Direct evidence against the amplitude hypothesis comes from an experimental study (Nevian and Sakmann, 2006) in which calcium amplitude in the spine can predict LTP and LTD at extreme concentrations, but there is a middle range where calcium amplitude does not predict the direction of plasticity. Specifically, while inducing opposing directions of plasticity, both pre-post (LTP) and post-pre (LTD) timing intervals can have the same measured calcium amplitude. In summary, amplitude provides a reasonable explanation of plasticity in certain cases, but is not always a sufficient predictor, and other aspects of calcium dynamics may be critical in determining the direction of plasticity.
The low and slow, high and fast hypothesis
The calcium duration hypothesis is not an alternative to the amplitude one, but rather it adds additional criteria. It states that the kinetics of the calcium elevation in conjunction with differences in peak calcium strongly influence the direction of plasticity. Specifically it is thought that a high and fast calcium signal will trigger LTP, while a low and slow calcium signal will trigger LTD (Fig. 3).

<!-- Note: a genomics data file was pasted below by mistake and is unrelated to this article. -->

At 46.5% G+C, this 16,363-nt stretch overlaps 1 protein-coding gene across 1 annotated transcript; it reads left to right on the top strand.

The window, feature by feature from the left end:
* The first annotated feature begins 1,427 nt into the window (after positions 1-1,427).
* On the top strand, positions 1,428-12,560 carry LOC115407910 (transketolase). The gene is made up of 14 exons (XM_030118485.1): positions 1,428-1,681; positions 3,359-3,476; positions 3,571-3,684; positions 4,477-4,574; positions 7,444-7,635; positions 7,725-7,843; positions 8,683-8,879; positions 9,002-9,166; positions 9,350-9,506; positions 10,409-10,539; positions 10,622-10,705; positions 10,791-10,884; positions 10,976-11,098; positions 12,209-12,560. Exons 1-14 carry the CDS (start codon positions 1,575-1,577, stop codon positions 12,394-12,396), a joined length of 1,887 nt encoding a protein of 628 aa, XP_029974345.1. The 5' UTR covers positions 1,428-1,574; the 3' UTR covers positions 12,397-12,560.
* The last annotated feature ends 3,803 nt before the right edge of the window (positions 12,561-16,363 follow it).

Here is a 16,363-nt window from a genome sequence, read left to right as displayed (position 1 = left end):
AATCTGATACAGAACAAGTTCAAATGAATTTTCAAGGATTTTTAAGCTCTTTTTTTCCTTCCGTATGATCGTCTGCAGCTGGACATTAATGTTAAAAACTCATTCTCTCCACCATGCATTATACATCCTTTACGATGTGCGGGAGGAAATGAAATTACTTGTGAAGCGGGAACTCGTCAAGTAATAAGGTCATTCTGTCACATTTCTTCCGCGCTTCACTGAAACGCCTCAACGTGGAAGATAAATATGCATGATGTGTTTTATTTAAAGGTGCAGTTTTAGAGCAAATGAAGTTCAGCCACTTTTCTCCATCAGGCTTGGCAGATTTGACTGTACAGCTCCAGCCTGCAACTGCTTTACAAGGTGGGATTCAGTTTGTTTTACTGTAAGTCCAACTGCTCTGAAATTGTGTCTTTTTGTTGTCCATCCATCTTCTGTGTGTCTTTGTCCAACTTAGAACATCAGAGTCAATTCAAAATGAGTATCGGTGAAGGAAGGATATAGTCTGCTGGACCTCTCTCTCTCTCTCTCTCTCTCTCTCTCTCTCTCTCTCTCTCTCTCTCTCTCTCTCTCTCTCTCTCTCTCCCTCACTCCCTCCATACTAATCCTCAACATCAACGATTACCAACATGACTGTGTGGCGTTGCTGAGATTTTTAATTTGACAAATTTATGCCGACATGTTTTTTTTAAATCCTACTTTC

To test whether calcium kinetics determine plasticity, experimenters need to control the duration that calcium is elevated within the cell. One study using photolytic uncaging of intracellular calcium in hippocampal slices showed that the same calcium uncaging protocol could induce either LTP or LTD. The estimated concentration (300-500 nmol [1.sup.-1]) released during the photolysis did not predict the direction of plasticity (Neveu and Zucker, 1996). Therefore, the study did not support the two-threshold amplitude hypothesis. However, the calcium uncaging method used in the study caused only moderate calcium increases (Yang et al., 1999), possibly similar to the "middle range" described by Nevian and Sakmann (2006) in which the calcium amplitude did not consistently predict the direction of plasticity. Thus, rather than refuting the calcium amplitude hypothesis, these results may only limit its application to all but this middle range of calcium concentration.